Take the 2-minute tour ×
Stack Overflow is a question and answer site for professional and enthusiast programmers. It's 100% free, no registration required.

I am trying to load an application to my local tomcat instance. When I input the address into the URL bar after starting tomcat I'm getting 404-not found error even though the resources were there. I did a lot of trial and error and found something in the DD file. A portion of the deployment descriptor contains following code..

<servlet>
    <servlet-name>invoker</servlet-name>
    <servlet-class>
        org.apache.catalina.servlets.InvokerServlet
    </servlet-class>
    <init-param>
        <param-name>debug</param-name>
        <param-value>0</param-value>
    </init-param>
    <load-on-startup>0</load-on-startup>
</servlet>
<servlet-mapping>
    <servlet-name>invoker</servlet-name>
    <url-pattern>/servlet/*</url-pattern>
</servlet-mapping>

When I comment this part from the web.xml file I was able to successfully get to the resources from the browser. So I'm pretty sure that the problem is in this code but I can't understand what it is. Can someone please explain what this code is doing and why am I getting error with this.? Thanks in advance.

Edit: For the record, I was trying to access resources directly under root folder. .. http://localhost/myapp/index.jsp

share|improve this question
add comment

1 Answer

That's the legacy Tomcat-specific InvokerServlet which was present in ancient versions of Apache Tomcat (and still mentioned in poor and outdated tutorials/books). It was in the dark ages used to be able to invoke servlets without the need to map them in web.xml. You just have to enter the fully qualified servlet classname in the URL after the /servlet path.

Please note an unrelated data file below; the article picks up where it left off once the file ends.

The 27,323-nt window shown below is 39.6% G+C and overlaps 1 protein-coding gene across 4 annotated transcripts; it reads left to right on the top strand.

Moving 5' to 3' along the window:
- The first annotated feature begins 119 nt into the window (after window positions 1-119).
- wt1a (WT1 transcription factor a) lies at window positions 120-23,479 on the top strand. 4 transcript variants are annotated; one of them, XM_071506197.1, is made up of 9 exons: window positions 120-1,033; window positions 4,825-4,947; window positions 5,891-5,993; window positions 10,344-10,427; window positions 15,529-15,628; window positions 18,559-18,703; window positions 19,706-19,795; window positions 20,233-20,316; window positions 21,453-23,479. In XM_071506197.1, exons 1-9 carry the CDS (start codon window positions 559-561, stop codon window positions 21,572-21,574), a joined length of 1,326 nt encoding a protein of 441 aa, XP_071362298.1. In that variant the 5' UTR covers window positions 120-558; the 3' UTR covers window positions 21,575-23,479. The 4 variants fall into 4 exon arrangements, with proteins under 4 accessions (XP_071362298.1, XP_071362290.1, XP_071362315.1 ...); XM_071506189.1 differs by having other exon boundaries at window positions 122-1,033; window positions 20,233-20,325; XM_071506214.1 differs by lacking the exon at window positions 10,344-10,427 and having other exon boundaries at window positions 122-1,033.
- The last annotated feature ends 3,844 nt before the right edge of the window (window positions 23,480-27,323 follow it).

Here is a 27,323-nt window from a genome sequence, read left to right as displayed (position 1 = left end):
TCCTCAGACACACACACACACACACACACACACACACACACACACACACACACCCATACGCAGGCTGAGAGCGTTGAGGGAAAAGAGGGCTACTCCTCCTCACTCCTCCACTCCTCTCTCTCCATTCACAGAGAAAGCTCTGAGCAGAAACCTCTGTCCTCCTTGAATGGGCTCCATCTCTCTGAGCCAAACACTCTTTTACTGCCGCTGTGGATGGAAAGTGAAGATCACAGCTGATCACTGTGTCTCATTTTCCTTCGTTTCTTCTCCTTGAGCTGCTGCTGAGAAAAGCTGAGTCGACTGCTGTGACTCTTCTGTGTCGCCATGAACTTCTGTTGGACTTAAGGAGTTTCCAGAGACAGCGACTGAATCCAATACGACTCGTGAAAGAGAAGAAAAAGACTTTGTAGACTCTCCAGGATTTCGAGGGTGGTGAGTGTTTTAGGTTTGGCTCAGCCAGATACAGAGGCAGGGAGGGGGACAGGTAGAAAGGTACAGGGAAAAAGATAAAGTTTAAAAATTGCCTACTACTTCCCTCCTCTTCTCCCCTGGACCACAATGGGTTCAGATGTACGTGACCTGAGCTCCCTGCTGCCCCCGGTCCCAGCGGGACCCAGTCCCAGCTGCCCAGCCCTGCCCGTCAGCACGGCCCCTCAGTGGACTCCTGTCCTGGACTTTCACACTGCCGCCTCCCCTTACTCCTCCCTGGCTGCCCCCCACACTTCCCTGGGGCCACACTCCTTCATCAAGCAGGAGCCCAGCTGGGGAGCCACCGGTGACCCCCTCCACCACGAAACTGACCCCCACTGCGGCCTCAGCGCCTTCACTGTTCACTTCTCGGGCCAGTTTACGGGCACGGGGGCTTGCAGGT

It was later confirmed that it was a security hole and vulrenable to attacks. It was disabled and deprecated on Tomcat 5.0 around 2002(!) and removed in Tomcat 7.0 around 2009.

You can safely remove it. It adds no utter value. Since Tomcat 7.0 / Servlet 3.0 you even don't need to map servlets in web.xml anymore. You can use the @WebServlet annotation instead.

package com.example;

@WebServlet(urlPatterns = { "/MyServlet" })
public class MyServlet extends HttpServlet {

    // ...

}

As to the concrete problem why it works after you removed it, you'll probably have used the wrong URLs. Maybe you've called your context root path also servlet?

share|improve this answer
    
Thank you very much for reply. Yes.. you were correct. This is a very old application (developed somewhere around 2000) and now they want me to fix bugs in that :( :(. I have never used old versions of tomcat(<5) so never knew about this.......so if I remove that part from my web.xml file, should I be mapping all the servlets in my application in the DD? The application environment used Tomcat6 so I am left without the annotation option. Thanks again. –  rrkwells Mar 22 '11 at 21:03
    
about context root.. no it was working only when I call resources directly under context root(I mean outside WEB-INF).. like jsp files. If I call something with /servlet I was getting the error –  rrkwells Mar 22 '11 at 21:10
    
Remove it anyway. You need to map all missing servlets yourself. Scan for classes which extends HttpServlet and verify if they are mapped in web.xml. –  BalusC Mar 22 '11 at 21:12
    
OK thanks. Will try that. But just for knowledge.. this application is still successfully running on Tomcat6 on production machine. So was something configured on the server for it to run properly? Why was I getting the error? –  rrkwells Mar 22 '11 at 21:17
    
Honestly, I am not sure. Probably some Tomcat builtin prevention to prevent that the InvokerServlet get (ab)used :) What Tomcat version exactly are you using? –  BalusC Mar 22 '11 at 21:18
show 1 more comment

Your Answer

 
discard

By posting your answer, you agree to the privacy policy and terms of service.

Not the answer you're looking for? Browse other questions tagged or ask your own question.